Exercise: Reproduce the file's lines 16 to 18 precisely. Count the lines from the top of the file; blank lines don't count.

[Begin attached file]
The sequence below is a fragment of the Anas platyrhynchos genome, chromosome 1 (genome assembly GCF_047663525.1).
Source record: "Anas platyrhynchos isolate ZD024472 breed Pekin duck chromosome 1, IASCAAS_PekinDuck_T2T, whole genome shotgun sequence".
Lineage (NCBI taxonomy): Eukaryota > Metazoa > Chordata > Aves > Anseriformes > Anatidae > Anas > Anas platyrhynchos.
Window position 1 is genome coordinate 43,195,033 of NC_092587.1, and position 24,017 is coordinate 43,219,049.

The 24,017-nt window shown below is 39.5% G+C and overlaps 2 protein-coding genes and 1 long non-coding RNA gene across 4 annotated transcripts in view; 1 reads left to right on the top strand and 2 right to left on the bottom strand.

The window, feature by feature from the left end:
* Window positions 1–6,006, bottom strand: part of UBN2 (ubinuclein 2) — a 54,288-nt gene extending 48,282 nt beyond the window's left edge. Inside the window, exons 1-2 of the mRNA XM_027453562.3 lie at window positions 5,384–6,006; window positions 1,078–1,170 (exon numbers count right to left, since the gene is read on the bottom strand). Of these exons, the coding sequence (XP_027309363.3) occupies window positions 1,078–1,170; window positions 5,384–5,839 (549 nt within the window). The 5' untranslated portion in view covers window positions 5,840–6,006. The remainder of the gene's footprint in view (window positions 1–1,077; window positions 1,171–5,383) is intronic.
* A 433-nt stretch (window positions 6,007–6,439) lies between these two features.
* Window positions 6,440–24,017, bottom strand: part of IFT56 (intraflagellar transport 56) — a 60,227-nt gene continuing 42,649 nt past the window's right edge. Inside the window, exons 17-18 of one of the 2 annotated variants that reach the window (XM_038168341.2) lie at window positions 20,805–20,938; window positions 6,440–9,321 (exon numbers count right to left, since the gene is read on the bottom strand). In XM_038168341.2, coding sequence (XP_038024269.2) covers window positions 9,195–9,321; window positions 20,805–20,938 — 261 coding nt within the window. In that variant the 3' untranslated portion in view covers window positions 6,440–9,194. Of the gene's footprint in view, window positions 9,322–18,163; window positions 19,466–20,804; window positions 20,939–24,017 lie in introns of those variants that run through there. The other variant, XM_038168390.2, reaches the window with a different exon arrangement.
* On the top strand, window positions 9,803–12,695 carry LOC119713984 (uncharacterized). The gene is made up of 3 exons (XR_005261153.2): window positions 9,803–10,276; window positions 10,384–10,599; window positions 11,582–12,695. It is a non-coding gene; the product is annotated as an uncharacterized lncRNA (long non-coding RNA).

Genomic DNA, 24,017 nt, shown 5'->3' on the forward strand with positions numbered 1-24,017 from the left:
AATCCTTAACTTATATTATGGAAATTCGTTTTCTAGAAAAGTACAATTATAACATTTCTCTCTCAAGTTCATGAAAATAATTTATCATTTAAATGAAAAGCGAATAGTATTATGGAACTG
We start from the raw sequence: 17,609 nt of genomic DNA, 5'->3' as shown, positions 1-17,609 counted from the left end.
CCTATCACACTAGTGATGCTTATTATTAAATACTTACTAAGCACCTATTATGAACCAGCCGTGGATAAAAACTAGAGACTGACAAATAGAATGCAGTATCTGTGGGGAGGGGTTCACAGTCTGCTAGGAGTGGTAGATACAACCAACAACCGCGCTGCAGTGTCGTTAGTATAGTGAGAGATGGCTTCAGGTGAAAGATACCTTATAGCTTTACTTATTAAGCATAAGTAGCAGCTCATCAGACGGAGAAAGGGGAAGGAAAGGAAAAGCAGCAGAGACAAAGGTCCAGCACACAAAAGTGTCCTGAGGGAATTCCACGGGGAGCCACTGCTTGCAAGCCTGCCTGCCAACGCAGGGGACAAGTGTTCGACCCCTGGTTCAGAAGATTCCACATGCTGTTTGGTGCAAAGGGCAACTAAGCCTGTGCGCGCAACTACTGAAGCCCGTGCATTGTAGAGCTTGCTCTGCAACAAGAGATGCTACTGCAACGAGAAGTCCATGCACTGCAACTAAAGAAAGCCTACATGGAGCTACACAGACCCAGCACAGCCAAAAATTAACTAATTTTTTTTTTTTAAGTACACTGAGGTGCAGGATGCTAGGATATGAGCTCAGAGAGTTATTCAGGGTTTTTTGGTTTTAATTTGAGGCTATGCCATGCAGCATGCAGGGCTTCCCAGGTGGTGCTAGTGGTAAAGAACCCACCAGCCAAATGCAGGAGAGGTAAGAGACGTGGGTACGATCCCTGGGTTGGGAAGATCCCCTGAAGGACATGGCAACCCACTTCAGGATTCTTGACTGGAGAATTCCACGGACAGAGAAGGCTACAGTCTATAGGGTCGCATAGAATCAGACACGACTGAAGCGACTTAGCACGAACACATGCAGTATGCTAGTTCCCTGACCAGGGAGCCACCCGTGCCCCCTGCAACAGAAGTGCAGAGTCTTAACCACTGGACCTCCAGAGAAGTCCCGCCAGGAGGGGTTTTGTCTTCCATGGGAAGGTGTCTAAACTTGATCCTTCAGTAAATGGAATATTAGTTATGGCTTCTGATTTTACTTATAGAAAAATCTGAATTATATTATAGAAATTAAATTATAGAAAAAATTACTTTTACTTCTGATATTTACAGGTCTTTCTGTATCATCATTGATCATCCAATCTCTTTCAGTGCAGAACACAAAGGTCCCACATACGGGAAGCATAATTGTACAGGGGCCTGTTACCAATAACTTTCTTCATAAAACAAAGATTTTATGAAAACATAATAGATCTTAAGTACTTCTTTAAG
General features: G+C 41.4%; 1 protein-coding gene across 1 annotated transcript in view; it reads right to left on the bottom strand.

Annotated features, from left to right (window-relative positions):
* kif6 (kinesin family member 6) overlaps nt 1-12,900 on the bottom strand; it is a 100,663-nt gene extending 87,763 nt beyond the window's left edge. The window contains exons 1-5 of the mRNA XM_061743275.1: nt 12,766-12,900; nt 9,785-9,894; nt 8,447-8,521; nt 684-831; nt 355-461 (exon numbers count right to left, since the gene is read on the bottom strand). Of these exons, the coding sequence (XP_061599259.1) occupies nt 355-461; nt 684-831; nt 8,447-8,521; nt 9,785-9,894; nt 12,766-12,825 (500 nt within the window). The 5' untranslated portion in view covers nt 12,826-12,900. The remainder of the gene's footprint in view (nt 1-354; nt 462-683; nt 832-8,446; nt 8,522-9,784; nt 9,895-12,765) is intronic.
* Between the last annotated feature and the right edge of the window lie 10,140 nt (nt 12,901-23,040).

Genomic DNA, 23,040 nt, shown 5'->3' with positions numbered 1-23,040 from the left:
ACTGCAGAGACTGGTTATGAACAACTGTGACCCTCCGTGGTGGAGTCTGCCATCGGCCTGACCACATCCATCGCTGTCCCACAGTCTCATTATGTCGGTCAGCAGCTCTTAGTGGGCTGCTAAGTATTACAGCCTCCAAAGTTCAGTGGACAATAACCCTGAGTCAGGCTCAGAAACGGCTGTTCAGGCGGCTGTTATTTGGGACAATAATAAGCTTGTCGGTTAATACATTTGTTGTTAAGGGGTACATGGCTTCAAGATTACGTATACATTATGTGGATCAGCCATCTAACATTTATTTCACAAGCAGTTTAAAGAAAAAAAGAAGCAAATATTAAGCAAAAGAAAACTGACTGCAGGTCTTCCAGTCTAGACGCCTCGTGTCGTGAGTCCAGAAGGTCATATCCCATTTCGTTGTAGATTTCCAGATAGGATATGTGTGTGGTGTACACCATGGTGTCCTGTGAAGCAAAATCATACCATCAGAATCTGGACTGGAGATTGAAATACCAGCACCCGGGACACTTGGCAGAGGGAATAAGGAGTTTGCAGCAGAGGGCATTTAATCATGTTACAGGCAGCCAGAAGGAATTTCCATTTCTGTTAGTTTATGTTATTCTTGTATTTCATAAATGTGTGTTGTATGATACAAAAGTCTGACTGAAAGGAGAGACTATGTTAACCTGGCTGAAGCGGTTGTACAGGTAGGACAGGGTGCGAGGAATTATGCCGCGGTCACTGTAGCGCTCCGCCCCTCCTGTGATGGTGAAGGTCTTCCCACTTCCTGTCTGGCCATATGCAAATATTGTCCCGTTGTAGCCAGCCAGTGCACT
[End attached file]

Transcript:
Annotated features, from left to right (window-relative positions):
* kif6 (kinesin family member 6) overlaps nt 1-12,900 on the bottom strand; it is a 100,663-nt gene extending 87,763 nt beyond the window's left edge. The window contains exons 1-5 of the mRNA XM_061743275.1: nt 12,766-12,900; nt 9,785-9,894; nt 8,447-8,521; nt 684-831; nt 355-461 (exon numbers count right to left, since the gene is read on the bottom strand). Of these exons, the coding sequence (XP_061599259.1) occupies nt 355-461; nt 684-831; nt 8,447-8,521; nt 9,785-9,894; nt 12,766-12,825 (500 nt within the window). The 5' untranslated portion in view covers nt 12,826-12,900. The remainder of the gene's footprint in view (nt 1-354; nt 462-683; nt 832-8,446; nt 8,522-9,784; nt 9,895-12,765) is intronic.
* Between the last annotated feature and the right edge of the window lie 10,140 nt (nt 12,901-23,040).